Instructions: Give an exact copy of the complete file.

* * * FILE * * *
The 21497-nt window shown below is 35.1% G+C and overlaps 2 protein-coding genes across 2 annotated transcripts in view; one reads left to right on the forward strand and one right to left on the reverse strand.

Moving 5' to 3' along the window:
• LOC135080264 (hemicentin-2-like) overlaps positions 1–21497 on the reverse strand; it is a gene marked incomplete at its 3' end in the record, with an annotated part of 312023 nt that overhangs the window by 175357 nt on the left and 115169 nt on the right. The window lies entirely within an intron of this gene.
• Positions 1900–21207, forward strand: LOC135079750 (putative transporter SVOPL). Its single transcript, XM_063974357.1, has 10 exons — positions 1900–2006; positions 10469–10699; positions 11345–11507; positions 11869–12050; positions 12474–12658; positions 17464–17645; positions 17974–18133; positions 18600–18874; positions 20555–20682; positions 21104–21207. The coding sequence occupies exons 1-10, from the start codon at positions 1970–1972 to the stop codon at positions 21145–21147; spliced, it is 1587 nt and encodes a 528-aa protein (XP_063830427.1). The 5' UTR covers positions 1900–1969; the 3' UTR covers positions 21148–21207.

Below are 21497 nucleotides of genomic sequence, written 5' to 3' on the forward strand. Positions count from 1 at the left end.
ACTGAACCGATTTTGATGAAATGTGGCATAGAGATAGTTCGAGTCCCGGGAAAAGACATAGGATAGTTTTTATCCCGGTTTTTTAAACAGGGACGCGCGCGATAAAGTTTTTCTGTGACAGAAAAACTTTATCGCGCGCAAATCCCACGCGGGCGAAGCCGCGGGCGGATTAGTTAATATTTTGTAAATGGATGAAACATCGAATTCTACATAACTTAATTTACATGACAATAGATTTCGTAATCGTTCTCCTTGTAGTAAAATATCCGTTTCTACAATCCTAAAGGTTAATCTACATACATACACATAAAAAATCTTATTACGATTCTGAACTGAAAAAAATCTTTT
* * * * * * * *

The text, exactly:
The 21497-nt window shown below is 35.1% G+C and overlaps 2 protein-coding genes across 2 annotated transcripts in view; one reads left to right on the forward strand and one right to left on the reverse strand.

Moving 5' to 3' along the window:
• LOC135080264 (hemicentin-2-like) overlaps positions 1–21497 on the reverse strand; it is a gene marked incomplete at its 3' end in the record, with an annotated part of 312023 nt that overhangs the window by 175357 nt on the left and 115169 nt on the right. The window lies entirely within an intron of this gene.
• Positions 1900–21207, forward strand: LOC135079750 (putative transporter SVOPL). Its single transcript, XM_063974357.1, has 10 exons — positions 1900–2006; positions 10469–10699; positions 11345–11507; positions 11869–12050; positions 12474–12658; positions 17464–17645; positions 17974–18133; positions 18600–18874; positions 20555–20682; positions 21104–21207. The coding sequence occupies exons 1-10, from the start codon at positions 1970–1972 to the stop codon at positions 21145–21147; spliced, it is 1587 nt and encodes a 528-aa protein (XP_063830427.1). The 5' UTR covers positions 1900–1969; the 3' UTR covers positions 21148–21207.

Below are 21497 nucleotides of genomic sequence, written 5' to 3' on the forward strand. Positions count from 1 at the left end.
ACTGAACCGATTTTGATGAAATGTGGCATAGAGATAGTTCGAGTCCCGGGAAAAGACATAGGATAGTTTTTATCCCGGTTTTTTAAACAGGGACGCGCGCGATAAAGTTTTTCTGTGACAGAAAAACTTTATCGCGCGCAAATCCCACGCGGGCGAAGCCGCGGGCGGATTAGTTAATATTTTGTAAATGGATGAAACATCGAATTCTACATAACTTAATTTACATGACAATAGATTTCGTAATCGTTCTCCTTGTAGTAAAATATCCGTTTCTACAATCCTAAAGGTTAATCTACATACATACACATAAAAAATCTTATTACGATTCTGAACTGAAAAAAATCTTTT